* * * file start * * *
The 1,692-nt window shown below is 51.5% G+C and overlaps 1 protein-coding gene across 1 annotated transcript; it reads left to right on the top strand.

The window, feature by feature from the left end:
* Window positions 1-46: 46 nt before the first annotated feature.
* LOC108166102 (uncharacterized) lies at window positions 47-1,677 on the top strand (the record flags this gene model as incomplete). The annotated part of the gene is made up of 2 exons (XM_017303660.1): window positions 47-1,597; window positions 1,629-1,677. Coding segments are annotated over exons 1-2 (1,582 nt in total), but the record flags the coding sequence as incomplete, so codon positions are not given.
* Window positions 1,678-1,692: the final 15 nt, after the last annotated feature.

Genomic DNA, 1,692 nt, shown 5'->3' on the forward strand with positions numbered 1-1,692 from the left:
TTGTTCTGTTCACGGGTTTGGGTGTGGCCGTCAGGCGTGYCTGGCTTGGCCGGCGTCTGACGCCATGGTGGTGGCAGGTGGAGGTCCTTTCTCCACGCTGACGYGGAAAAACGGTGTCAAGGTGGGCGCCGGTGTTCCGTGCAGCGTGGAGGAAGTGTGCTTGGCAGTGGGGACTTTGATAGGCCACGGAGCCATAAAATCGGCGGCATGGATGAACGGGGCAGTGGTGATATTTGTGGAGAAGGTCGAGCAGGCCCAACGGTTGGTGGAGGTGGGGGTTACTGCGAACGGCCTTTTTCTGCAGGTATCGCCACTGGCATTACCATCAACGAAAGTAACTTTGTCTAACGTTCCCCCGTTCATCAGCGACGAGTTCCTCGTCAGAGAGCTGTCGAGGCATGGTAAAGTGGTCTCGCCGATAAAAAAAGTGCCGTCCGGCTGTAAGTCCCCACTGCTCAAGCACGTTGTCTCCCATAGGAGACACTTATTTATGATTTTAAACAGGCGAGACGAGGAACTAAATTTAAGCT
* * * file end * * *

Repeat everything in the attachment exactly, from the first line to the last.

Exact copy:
The 1,692-nt window shown below is 51.5% G+C and overlaps 1 protein-coding gene across 1 annotated transcript; it reads left to right on the top strand.

The window, feature by feature from the left end:
* Window positions 1-46: 46 nt before the first annotated feature.
* LOC108166102 (uncharacterized) lies at window positions 47-1,677 on the top strand (the record flags this gene model as incomplete). The annotated part of the gene is made up of 2 exons (XM_017303660.1): window positions 47-1,597; window positions 1,629-1,677. Coding segments are annotated over exons 1-2 (1,582 nt in total), but the record flags the coding sequence as incomplete, so codon positions are not given.
* Window positions 1,678-1,692: the final 15 nt, after the last annotated feature.

Genomic DNA, 1,692 nt, shown 5'->3' on the forward strand with positions numbered 1-1,692 from the left:
TTGTTCTGTTCACGGGTTTGGGTGTGGCCGTCAGGCGTGYCTGGCTTGGCCGGCGTCTGACGCCATGGTGGTGGCAGGTGGAGGTCCTTTCTCCACGCTGACGYGGAAAAACGGTGTCAAGGTGGGCGCCGGTGTTCCGTGCAGCGTGGAGGAAGTGTGCTTGGCAGTGGGGACTTTGATAGGCCACGGAGCCATAAAATCGGCGGCATGGATGAACGGGGCAGTGGTGATATTTGTGGAGAAGGTCGAGCAGGCCCAACGGTTGGTGGAGGTGGGGGTTACTGCGAACGGCCTTTTTCTGCAGGTATCGCCACTGGCATTACCATCAACGAAAGTAACTTTGTCTAACGTTCCCCCGTTCATCAGCGACGAGTTCCTCGTCAGAGAGCTGTCGAGGCATGGTAAAGTGGTCTCGCCGATAAAAAAAGTGCCGTCCGGCTGTAAGTCCCCACTGCTCAAGCACGTTGTCTCCCATAGGAGACACTTATTTATGATTTTAAACAGGCGAGACGAGGAACTAAATTTAAGCT